May 27th, 2021

// The Canadian Vaping Association urges New Brunswick to preserve adult access to flavoured vape products

The Canadian Vaping Association urges New Brunswick to preserve adult access to flavoured vape products

Beamsville, ON, May 27, 2021 (GLOBE NEWSWIRE) -- An opposition bill that would ban flavoured vape products has passed second reading with unanimous support in the New Brunswick Legislature. Health Minister Dorothy Shephard has said that the Progressive Conservatives plan to support the bill through committee. The Canadian Vaping Association (CVA) has previously cautioned New Brunswick that banning flavours will increase smoking rates and urges the Government of New Brunswick to change course before it is too late.

Recently, vapour advocates launched a campaign to save flavours. Over 90,000 emails have been sent nationally by vapers and harm reduction supporters to Members of Parliament. While the campaign is a federal initiative, it highlights the importance of flavours for harm reduction. Tens of thousands of Canadian have now told the government that they need flavours to remain smoke-free.

Historically, flavour bans have had little impact on youth use and have resulted in increased smoking rates among adults. Recent data from San Francisco shows that the same is true for youth. Following a flavour ban, San Francisco had an increase in youth smoking rates. Of course, youth and non-smokers should not vape, but good policy balances youth protection with harm reduction.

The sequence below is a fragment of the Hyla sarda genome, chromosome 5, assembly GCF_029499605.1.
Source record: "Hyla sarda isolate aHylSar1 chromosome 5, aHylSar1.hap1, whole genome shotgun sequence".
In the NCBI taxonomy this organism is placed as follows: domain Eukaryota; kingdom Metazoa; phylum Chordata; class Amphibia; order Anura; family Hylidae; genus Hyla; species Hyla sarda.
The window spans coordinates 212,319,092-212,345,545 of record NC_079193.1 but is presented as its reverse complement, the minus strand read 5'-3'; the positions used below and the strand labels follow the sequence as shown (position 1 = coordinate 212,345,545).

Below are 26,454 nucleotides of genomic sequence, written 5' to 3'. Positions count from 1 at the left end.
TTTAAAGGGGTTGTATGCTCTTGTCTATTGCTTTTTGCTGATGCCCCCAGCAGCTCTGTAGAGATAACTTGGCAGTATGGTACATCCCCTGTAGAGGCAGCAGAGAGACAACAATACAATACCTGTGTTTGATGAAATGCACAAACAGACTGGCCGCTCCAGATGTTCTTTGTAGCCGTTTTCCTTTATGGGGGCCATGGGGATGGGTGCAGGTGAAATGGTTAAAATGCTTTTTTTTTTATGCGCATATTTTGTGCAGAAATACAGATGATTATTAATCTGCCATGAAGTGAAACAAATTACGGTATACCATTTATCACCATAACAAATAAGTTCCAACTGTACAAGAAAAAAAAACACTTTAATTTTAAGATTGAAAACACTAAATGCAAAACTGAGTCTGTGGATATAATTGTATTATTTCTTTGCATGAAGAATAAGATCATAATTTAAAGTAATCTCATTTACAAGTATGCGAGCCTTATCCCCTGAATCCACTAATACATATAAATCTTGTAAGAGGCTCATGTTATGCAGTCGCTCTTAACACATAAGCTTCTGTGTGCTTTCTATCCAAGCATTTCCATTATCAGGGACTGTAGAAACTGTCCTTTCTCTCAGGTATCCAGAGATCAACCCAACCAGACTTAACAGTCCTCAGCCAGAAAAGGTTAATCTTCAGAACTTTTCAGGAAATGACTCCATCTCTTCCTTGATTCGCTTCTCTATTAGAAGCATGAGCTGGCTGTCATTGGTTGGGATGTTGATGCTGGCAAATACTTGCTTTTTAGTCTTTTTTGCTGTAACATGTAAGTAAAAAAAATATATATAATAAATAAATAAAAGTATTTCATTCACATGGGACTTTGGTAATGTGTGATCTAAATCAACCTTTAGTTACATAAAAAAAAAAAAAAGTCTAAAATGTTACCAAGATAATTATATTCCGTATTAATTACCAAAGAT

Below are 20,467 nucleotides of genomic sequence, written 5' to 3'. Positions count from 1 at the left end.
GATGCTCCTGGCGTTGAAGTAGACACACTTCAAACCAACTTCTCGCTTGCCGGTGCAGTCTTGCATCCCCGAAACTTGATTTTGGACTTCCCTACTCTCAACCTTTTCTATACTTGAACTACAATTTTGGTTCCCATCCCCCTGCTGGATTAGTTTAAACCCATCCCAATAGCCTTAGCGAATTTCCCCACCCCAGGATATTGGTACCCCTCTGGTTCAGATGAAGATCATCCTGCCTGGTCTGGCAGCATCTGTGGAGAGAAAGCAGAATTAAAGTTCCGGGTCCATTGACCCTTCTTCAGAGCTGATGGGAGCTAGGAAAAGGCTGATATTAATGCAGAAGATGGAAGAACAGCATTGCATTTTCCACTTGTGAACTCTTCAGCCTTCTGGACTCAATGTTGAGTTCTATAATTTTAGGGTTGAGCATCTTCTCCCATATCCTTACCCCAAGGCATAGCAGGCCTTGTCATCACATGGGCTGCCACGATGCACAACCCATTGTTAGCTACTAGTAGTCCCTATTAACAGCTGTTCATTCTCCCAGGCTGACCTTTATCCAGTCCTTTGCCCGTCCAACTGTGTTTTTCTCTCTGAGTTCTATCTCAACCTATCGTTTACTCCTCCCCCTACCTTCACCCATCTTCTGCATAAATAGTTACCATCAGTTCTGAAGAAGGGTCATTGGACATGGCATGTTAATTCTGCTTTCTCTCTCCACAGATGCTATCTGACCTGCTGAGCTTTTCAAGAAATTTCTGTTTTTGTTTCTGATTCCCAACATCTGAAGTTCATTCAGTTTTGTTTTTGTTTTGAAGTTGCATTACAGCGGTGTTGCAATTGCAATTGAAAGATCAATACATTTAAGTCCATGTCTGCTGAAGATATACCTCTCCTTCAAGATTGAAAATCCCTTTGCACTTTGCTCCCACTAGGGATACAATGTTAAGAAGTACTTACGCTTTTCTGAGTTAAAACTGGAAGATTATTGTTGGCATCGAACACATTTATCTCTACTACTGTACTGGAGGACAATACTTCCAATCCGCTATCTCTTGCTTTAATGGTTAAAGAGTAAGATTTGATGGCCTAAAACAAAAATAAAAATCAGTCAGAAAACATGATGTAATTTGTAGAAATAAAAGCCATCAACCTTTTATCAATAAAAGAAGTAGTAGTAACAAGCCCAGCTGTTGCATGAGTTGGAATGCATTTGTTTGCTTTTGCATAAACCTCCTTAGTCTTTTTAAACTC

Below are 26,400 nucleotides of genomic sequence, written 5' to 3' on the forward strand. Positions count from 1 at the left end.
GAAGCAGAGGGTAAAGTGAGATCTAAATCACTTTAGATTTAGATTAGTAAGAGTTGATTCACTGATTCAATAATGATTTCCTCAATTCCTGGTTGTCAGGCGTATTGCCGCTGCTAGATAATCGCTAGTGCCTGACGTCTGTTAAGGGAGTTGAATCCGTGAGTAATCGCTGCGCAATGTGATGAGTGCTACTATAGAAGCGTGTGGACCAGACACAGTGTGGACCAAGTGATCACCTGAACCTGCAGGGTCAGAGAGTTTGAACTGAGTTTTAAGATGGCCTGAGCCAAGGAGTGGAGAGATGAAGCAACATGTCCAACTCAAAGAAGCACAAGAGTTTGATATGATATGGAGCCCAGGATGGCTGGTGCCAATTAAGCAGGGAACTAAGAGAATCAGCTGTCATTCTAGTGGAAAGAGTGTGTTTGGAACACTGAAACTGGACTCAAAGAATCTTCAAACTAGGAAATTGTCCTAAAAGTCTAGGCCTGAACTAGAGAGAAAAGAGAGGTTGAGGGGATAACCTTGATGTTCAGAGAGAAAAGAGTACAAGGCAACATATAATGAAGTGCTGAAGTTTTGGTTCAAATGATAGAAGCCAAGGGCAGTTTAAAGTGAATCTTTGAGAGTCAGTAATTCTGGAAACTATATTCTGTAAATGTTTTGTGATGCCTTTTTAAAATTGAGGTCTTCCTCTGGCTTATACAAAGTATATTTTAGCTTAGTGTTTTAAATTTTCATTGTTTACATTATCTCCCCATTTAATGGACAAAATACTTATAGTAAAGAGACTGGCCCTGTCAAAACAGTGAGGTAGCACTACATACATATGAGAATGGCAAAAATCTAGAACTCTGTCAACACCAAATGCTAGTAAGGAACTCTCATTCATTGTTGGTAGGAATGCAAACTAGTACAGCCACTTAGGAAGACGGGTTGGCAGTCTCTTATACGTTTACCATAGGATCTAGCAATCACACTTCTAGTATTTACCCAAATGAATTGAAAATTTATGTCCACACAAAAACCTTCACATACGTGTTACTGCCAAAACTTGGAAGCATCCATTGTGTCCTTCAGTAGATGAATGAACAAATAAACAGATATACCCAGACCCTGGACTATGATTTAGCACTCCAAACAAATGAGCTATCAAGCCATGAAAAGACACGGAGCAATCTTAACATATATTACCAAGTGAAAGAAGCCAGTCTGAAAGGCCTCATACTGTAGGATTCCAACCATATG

“Some governments view Nova Scotia as a leader in youth protection, but Nova Scotia is an example of well intentioned but failed policy. Following Nova Scotia’s flavour ban, the Atlantic Convenience Store Association said they experienced an unprecedented increase in cigarettes sales and urged regulators to reconsider the ban. Additionally, Nova Scotia has not produced any data to suggest that the ban had any effect on youth vaping rates. Nova Scotia failed to protect youth and has jeopardized the health of thousands of adults. No government should seek to emulate Nova Scotia’s failure,” said Darryl Tempest, Executive Director of the CVA.

Moreover, flavour bans benefit big tobacco by wiping out the age-restricted specialty vape shops sending ex-smokers back to combustible tobacco. With specialty vape shops closed, all vaping related sales will be driven through the convenience and gas station channels where tobacco companies have financial influence over retailers. This policy is a win-win for Big Tobacco, because vapers either revert to smoking or adopt the only remaining Big Tobacco owned products.

There is still time for New Brunswick to follow the science and support vaping for adult harm reduction. Increased education, consistent enforcement and restricting flavoured products to age-restricted specialty stores is a more effective pathway that balances youth protection with adult harm reduction.

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